Don’t fret — your brit milah has had no impact on sensitivity or satisfaction during sex.
That is the conclusion of a landmark study by Australian scientists who conducted a systematic review of the scientific literature, analysing almost 40 studies on the controversial subject.
Led by Professor Brian Morris of the University of Sydney, the scientists found that those studies that suggested the opposite conclusion tended to be of lower quality.
“The highest-quality studies suggest that medical male circumcision has no adverse effect on sexual function, sensitivity, sexual sensation, or satisfaction,” Professors Brian Morris and John Krieger concluded.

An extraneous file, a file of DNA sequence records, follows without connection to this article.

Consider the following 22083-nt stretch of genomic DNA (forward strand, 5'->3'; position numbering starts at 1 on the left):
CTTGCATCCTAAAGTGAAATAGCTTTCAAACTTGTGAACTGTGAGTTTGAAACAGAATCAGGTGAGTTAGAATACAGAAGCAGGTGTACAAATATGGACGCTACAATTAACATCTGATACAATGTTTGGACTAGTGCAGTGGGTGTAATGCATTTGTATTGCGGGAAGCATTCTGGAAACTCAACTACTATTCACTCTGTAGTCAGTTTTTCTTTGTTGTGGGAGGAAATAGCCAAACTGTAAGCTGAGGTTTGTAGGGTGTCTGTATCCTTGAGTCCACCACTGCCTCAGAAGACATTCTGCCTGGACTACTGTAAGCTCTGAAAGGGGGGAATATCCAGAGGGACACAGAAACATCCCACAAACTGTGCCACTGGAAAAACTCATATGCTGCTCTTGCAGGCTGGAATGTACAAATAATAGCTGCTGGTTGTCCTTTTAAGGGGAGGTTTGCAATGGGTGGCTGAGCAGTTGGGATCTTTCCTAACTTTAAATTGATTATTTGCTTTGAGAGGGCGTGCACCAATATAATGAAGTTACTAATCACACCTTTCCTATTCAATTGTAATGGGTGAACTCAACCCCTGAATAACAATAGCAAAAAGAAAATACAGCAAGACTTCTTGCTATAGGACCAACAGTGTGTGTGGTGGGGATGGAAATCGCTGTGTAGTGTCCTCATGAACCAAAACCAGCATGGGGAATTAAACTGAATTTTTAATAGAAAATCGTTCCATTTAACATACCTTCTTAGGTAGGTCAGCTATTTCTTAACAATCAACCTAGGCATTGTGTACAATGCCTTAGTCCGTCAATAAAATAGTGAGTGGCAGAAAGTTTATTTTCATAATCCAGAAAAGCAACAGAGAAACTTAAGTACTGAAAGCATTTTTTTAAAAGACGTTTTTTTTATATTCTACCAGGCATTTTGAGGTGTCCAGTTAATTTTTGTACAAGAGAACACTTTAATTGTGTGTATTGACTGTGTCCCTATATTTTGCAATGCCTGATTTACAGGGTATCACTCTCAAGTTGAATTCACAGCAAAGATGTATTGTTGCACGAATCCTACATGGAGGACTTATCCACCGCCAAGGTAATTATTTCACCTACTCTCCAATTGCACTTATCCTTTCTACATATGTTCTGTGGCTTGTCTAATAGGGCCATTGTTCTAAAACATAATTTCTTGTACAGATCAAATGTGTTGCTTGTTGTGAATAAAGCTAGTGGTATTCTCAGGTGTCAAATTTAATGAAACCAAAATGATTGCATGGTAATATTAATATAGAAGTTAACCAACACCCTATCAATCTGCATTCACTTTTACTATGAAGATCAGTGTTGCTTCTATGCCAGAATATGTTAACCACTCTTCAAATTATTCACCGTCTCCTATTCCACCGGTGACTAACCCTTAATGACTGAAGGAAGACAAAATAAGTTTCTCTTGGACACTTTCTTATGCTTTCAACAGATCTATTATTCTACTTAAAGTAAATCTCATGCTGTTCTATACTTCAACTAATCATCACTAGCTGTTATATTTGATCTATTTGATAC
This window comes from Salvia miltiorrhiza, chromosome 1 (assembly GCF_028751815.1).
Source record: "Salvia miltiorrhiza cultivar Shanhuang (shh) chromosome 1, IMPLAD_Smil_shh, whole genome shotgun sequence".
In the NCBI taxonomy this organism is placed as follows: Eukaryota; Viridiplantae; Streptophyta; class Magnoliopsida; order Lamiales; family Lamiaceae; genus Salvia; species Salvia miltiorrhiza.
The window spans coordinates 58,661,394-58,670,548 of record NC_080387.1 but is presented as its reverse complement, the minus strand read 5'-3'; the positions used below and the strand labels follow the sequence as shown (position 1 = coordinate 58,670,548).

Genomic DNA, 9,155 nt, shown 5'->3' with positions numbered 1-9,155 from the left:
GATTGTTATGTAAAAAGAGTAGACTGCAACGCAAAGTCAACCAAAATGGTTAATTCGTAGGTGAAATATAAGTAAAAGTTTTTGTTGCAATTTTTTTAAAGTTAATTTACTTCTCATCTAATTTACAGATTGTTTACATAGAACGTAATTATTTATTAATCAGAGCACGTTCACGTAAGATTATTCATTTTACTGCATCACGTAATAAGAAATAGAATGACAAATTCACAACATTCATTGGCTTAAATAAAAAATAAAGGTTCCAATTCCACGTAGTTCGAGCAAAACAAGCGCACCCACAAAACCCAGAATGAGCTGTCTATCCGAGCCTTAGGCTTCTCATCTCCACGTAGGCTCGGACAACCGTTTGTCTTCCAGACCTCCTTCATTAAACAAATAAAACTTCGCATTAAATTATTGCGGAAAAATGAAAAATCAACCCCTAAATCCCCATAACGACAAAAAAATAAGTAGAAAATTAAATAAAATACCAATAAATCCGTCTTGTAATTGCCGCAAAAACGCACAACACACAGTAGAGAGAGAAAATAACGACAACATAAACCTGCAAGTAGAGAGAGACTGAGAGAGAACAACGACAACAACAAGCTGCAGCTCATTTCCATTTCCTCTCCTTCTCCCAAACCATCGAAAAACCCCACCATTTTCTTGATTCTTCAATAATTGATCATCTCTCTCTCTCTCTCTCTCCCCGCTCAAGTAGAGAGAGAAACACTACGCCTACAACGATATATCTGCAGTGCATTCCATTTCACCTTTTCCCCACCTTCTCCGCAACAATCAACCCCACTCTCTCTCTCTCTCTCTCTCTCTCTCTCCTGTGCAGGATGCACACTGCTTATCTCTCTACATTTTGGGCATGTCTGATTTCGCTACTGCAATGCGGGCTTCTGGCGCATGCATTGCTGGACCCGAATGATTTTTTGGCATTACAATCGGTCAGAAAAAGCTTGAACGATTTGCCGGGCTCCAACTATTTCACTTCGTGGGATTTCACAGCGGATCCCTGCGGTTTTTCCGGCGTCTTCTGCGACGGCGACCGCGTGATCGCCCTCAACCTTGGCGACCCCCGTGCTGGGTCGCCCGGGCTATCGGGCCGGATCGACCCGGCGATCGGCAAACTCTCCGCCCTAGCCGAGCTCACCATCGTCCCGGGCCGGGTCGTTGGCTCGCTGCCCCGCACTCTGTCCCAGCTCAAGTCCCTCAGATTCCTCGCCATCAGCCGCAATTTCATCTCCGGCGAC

The findings, published in the November edition of the Journal of Sexual Medicine, analysed 36 studies that described the sexual effects of male circumcision on a total of 40,473 men, half of whom were circumcised.
They found that circumcision had no negative effect on “penile sensitivity, sexual arousal, sexual sensation, erectile function, premature ejaculation, duration of intercourse, orgasm difficulties, sexual satisfaction, pleasure, or pain during penetration.”
The study noted the health benefits of male circumcision, including “substantially lower risks of HIV and other sexually transmitted infections.”
The findings come as circumcision remains under the microscope from legislators in Europe who are seeking to ban what they believe is a “barbaric” ritual. Circumcision is commonly carried out worldwide for health reasons, as well as for religious reasons.